This document explains the development of our current medical system from a historic and legal perspective. It describes the current competition streams for medical residency and why this system is inconsistent with public interests. Below, we break down the 2013 BC Residency Competition Stream for you and list the implications:
*CSAs and other IMGs can only compete for leftover positions after CMGs have completed their first round of competition.
I. CMG (Canadian and American Medical School Graduate) stream:
a. 274 residency positions :
- 107 family medicine residencies
- 167 specialty positions
b. 256 UBC graduates
c. 252 UBC graduates applied for residency in Canada.
d. 140 UBC graduates stayed to work in British Columbia residency positions.
e. 16 Leftover positions after first round (iteration)
f. Competition as of right
g. No return of service obligations. This is true even of those medical school applicants who entered UBC medical school with low MCAT scores and GPAs as low as 70% because UBC considered them good candidates for rural practice.
a.In 2013 there were about 274 residency positions in this stream. There were about 256 UBC graduates in 2013 but only 252 applied for residency in Canada. So in this stream—in which CSAs and other IMGs are not allowed to compete—there are enough positions for all UBC graduates plus around 20 extras.
b. Of the 274 positions, 107 are family medicine residencies. The others are residency positions in the various specialties. All areas of specialization are available for CMGs. They can become whatever kind of specialist they want.
c. If there are any positions left over after the CMGs have gotten their first choice, CMGs who did not get matched in the first iteration, IMGs including CSAs, and Canadian physicians who want to change their specialty can compete for the leftovers.
d. CMGs have no return of service obligations. This is true even of those medical school applicants who entered UBC medical school with poor MCAT scores and GPAs as low as 70% because UBC considered them good candidates for rural practice.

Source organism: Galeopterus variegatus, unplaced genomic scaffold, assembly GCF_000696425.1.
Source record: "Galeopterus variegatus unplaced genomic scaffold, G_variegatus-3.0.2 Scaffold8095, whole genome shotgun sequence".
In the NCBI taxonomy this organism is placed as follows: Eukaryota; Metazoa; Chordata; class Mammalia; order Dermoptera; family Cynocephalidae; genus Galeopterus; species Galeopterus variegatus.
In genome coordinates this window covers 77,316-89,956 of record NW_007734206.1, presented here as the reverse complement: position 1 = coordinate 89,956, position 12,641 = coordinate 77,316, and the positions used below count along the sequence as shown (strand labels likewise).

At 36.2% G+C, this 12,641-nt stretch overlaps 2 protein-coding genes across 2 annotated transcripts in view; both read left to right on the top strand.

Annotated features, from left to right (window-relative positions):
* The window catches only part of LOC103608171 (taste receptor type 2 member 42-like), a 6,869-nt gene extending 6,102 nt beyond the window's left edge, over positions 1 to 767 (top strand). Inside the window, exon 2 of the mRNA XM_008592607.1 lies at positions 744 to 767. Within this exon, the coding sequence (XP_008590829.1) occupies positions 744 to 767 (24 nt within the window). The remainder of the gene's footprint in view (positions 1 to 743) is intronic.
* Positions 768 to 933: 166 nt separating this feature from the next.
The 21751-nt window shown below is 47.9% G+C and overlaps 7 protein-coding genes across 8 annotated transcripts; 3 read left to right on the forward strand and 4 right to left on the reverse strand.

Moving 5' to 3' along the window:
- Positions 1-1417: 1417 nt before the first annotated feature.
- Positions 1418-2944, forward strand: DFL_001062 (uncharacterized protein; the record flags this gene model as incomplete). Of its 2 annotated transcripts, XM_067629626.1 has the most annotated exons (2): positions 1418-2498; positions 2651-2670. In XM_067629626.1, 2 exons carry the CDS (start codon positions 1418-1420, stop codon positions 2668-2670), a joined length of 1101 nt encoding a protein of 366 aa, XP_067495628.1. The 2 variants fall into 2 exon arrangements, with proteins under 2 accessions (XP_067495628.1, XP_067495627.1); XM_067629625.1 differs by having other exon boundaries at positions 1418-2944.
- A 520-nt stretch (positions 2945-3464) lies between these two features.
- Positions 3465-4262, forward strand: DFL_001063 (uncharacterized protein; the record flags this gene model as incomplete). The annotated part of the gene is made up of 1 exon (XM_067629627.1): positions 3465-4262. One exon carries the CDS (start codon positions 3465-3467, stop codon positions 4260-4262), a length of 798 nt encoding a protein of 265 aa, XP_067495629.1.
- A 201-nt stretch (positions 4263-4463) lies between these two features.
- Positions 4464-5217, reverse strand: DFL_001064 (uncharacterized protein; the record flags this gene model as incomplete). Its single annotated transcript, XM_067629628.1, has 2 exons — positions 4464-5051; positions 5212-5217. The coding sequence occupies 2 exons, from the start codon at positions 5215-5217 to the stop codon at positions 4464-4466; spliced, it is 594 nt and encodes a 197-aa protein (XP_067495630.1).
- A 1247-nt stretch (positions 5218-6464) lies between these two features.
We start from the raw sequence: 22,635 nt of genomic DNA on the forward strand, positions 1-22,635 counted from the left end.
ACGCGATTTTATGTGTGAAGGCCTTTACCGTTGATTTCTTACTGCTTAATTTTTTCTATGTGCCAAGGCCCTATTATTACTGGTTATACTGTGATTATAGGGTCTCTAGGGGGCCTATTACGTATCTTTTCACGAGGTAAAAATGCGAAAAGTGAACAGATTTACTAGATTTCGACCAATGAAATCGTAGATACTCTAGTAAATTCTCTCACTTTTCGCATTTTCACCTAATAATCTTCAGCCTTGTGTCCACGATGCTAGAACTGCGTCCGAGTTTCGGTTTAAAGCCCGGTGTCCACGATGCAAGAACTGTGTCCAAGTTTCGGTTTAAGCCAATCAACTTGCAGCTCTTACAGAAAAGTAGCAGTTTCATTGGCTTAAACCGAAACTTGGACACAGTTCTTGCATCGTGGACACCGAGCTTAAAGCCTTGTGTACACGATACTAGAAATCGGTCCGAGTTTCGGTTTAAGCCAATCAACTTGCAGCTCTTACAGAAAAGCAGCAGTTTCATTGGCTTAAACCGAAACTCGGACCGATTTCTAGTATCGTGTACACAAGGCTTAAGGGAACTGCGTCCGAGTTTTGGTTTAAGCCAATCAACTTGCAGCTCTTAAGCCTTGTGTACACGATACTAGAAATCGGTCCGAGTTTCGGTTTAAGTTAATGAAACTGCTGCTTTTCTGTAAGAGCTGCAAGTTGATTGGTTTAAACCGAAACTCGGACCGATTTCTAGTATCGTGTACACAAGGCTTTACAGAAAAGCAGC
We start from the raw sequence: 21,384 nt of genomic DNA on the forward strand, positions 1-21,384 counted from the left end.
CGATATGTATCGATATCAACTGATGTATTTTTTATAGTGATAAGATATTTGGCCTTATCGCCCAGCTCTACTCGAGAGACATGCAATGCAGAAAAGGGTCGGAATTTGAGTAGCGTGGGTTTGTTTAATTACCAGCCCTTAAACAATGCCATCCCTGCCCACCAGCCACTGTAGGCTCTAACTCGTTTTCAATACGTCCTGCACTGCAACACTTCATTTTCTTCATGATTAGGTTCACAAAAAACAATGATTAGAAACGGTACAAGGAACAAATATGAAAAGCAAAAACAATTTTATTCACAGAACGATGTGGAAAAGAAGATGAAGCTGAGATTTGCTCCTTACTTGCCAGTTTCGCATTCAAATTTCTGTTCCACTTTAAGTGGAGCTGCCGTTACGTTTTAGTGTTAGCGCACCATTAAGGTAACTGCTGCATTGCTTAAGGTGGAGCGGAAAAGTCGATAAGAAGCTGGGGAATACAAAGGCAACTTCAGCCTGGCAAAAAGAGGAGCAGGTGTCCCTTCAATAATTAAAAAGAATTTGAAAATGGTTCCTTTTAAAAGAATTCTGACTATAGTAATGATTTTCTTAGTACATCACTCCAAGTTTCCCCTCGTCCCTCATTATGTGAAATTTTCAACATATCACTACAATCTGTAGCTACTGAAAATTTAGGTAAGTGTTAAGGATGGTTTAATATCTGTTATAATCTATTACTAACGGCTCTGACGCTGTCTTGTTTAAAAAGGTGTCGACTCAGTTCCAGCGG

II. IMG (International Medical Graduate) stream:
a. 34 residency positions
- 28 family medicine residencies
- 6 specialty positions in 3 out of 64 recognized specialty disciplines: psychiatry, internal medicine, pediatrics.
b. Competition contingent on agreeing to return of service obligations.
c. Number of CSAs who have been successful is not available as all bodies have refused to provide this information. Few succeed in BC.
a. In 2013 there were 34 residency positions in this stream. There are hundreds of applicants for these positions.
b. Of the 34 positions, 28 were in family medicine and 6 were specialization positions. Normally there are only 3 areas of specialization offered in the IMG stream: internal medicine, pediatrics, and psychiatry. There are 65 different medical disciplines: family medicine and 64 areas of specialization. 61 out of 65 areas of practice cannot be accessed by IMGs in BC.
c. All applicants who are successful in getting a residency position in BC in the IMG stream MUST sign a return of service contract. The contract provides that the resident must work in an underserviced community as directed by the Ministry of Health, after completing residency, for as many years as the residency training. If they breach the contract, they must pay $108,000 for each year of residency up to a maximum of 3 years ie, up to $324,000. This $108,000/year is more than the cost of education (about $28,000) and salary and benefits combined. A first year resident’s salary is $50,000 plus benefits. Their pay goes up about $5000 each year.
d. It is NOT possible at this time for CSAs to compete for a residency position in BC in the year they graduate in the IMG stream. In the past, a few CSAs were able to get into BC residencies in the year they graduated in the 2nd iteration, ie, by accessing the leftover positions in the CMG stream. In 2014, in BC only, even this access will not be available because of a rule change which was made too late for CSAs to respond to the need for the NAC OSCE.
e. Few CSAs are admitted into BC residency positions.